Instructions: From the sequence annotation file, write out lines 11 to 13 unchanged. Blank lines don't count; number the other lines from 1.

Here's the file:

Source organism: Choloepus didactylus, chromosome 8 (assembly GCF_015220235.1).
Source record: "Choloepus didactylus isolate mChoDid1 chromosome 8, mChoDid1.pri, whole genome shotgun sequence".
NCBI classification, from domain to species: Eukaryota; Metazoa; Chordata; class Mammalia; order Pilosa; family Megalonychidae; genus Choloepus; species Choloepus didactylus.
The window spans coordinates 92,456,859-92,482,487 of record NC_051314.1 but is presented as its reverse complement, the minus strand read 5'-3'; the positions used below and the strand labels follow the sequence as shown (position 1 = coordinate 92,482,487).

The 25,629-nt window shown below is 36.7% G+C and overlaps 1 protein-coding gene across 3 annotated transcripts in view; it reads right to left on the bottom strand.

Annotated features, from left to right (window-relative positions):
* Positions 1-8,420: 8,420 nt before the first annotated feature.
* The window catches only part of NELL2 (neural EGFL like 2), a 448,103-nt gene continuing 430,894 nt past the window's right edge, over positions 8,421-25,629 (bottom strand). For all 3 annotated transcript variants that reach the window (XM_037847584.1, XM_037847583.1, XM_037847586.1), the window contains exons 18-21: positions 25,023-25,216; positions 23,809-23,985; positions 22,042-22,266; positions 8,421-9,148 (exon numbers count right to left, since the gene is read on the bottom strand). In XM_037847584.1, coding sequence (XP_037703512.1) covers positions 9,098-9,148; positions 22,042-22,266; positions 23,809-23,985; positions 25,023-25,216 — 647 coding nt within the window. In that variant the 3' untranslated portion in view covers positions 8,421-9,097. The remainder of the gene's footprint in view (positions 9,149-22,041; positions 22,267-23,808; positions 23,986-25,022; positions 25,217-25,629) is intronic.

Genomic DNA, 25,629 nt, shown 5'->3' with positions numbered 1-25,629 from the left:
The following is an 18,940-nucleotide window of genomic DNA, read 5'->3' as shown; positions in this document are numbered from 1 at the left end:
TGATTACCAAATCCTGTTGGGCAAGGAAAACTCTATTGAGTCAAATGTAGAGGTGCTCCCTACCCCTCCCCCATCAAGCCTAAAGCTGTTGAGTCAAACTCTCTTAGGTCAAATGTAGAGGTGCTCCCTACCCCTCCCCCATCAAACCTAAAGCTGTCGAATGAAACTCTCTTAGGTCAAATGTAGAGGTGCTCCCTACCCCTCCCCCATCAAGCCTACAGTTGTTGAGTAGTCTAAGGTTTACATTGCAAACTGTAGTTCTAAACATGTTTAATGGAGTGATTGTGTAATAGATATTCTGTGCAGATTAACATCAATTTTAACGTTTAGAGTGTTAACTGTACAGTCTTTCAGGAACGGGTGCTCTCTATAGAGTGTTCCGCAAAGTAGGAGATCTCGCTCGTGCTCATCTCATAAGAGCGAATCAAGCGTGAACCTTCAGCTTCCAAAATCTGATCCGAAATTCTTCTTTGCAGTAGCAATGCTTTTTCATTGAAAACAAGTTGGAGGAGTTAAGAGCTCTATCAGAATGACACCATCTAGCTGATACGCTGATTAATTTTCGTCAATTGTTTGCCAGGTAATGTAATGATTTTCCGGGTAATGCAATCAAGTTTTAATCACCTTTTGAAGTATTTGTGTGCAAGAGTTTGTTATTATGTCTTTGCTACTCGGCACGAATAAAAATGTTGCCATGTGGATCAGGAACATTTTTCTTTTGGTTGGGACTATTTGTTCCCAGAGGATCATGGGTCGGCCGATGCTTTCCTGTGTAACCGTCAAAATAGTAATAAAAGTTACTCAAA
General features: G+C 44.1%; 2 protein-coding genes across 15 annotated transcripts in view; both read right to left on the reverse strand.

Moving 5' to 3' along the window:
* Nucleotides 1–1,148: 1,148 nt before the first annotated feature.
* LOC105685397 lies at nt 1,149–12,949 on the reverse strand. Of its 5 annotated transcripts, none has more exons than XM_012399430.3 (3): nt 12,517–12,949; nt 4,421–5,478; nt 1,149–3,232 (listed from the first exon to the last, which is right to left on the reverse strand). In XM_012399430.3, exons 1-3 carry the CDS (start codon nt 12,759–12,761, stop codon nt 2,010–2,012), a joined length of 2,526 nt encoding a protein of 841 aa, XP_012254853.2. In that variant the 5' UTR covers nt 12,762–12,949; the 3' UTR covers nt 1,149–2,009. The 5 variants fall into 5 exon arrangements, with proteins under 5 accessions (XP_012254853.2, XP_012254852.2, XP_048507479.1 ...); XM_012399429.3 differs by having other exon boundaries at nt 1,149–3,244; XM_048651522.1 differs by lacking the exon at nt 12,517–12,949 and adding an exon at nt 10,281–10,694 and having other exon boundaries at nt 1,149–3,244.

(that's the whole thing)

TGATTACCAAATCCTGTTGGGCAAGGAAAACTCTATTGAGTCAAATGTAGAGGTGCTCCCTACCCCTCCCCCATCAAGCCTAAAGCTGTTGAGTCAAACTCTCTTAGGTCAAATGTAGAGGTGCTCCCTACCCCTCCCCCATCAAACCTAAAGCTGTCGAATGAAACTCTCTTAGGTCAAATGTAGAGGTGCTCCCTACCCCTCCCCCATCAAGCCTACAGTTGTTGAGTAGTCTAAGGTTTACATTGCAAACTGTAGTTCTAAACATGTTTAATGGAGTGATTGTGTAATAGATATTCTGTGCAGATTAACATCAATTTTAACGTTTAGAGTGTTAACTGTACAGTCTTTCAGGAACGGGTGCTCTCTATAGAGTGTTCCGCAAAGTAGGAGATCTCGCTCGTGCTCATCTCATAAGAGCGAATCAAGCGTGAACCTTCAGCTTCCAAAATCTGATCCGAAATTCTTCTTTGCAGTAGCAATGCTTTTTCATTGAAAACAAGTTGGAGGAGTTAAGAGCTCTATCAGAATGACACCATCTAGCTGATACGCTGATTAATTTTCGTCAATTGTTTGCCAGGTAATGTAATGATTTTCCGGGTAATGCAATCAAGTTTTAATCACCTTTTGAAGTATTTGTGTGCAAGAGTTTGTTATTATGTCTTTGCTACTCGGCACGAATAAAAATGTTGCCATGTGGATCAGGAACATTTTTCTTTTGGTTGGGACTATTTGTTCCCAGAGGATCATGGGTCGGCCGATGCTTTCCTGTGTAACCGTCAAAATAGTAATAAAAGTTACTCAAA
General features: G+C 44.1%; 2 protein-coding genes across 15 annotated transcripts in view; both read right to left on the reverse strand.

Moving 5' to 3' along the window: